Meet Marinko. He’s a winemaker in Solkan, Goriška Brda. Nestled away in one of the back streets, Marinko is working away in his winery. And he’s working hard too – at the time of writing, the harvest has only just finished and in between the important works of winemaking, he has numerous meetings and appointments with people arranged. He’s a busy man, but he will always make time for us. He’s always happy to see us. We walk through the gates and find him slaving away, assessing the quality of his work, and he seems quite happy. He’s also happy to see us. Arms wide open and a smile just as wide, you feel welcomed into Marinko’s place of work, as well as his home.
I find Marinko interesting. He’s a bit different to the rest. You won’t find his winery unless you know exactly where it is. Usually these places are blazingly obvious as to what they are. It’s what he does which is different. Marinko farms vines from people who are no longer able to look after them or the vineyards are abandoned. All his wines are natural and organic and biodynamic (and I mean quite literally – natural). He lets the wines ferment to the high end of their ability, without artificial stabilisation of filtration.
He pulls out Rebula, Chardonnay, Merlot and several cuvees – the lowest ABV white is a 14.2%er. It may seem scary, but it’s so well made that it is deceptive. All his whites are orange wine – literally, orange in colour. None of his wine is exported and you will struggle to find it on the shelf of an independent wine shop in Slovenia, let alone a supermarket. He really is as down-to-earth as they come.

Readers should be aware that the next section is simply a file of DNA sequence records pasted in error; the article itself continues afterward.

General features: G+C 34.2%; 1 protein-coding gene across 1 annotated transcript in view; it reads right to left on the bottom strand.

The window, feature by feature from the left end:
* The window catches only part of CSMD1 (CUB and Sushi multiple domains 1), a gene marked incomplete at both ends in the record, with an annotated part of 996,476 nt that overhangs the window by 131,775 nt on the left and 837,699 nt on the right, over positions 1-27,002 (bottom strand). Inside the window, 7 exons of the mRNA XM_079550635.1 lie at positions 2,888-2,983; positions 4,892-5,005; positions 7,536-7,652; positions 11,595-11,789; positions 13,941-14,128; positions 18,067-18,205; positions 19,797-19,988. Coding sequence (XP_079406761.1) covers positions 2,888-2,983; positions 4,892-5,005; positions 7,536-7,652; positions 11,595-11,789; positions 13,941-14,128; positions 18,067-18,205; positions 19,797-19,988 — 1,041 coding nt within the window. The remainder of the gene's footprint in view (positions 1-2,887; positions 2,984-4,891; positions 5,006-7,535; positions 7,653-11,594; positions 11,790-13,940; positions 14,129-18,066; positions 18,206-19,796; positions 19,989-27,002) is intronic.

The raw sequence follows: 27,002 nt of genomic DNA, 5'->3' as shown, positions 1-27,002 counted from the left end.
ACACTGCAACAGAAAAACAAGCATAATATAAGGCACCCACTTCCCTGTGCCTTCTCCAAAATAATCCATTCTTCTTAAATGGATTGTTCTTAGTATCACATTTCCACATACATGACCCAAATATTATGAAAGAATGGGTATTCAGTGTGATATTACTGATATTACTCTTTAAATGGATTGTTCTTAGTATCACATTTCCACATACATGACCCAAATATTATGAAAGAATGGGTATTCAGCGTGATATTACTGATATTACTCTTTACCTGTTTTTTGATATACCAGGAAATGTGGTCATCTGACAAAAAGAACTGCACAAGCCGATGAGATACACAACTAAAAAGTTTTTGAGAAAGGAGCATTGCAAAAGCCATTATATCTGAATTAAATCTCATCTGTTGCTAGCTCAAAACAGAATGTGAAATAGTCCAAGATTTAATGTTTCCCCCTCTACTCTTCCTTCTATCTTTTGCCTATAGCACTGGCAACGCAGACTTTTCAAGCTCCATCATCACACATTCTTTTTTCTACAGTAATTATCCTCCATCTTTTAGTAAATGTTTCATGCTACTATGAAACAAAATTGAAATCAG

When we visit, he’s keen to pull his best cheese and salami out of the cellar. He walks out with a big wheel of cheese, probably weighing 10kg and a footlong salami, followed by a loaf of warm bread and a bottle of homemade olive oil. After cutting up the cheese, bread and meat and decanting the oil onto a plate, we are ready to start tasting.
I’ve been given the job of opening the bottles. Whilst extracting corks, Marinko explains to us that he always looks for the most expensive corks – the best ones for bottling. Cheap corks are a false economy. He’s proud of his wine – and I don’t blame him. Marinko is proud, not only because it is a very well made, honest wine, but also because it is different to most of the others. ‘Most winemakers in the area make fresh, fruity wine nowadays’, he explains, ‘but I like tradition and I make something different. I make orange wine’, whilst decanting his wine into our glasses. After a few minutes of letting it breathe, we’re good to go.
Throughout the tasting, his phone rings several times. Each time, he answers and somehow manages to joke with us and with his friend on the phone at the same time. He has a meeting with somebody shortly after our tasting, so can’t stay around for too long. He’s a busy man – he’s on his toes all the time, and in all honesty, he nor we would have it any other way.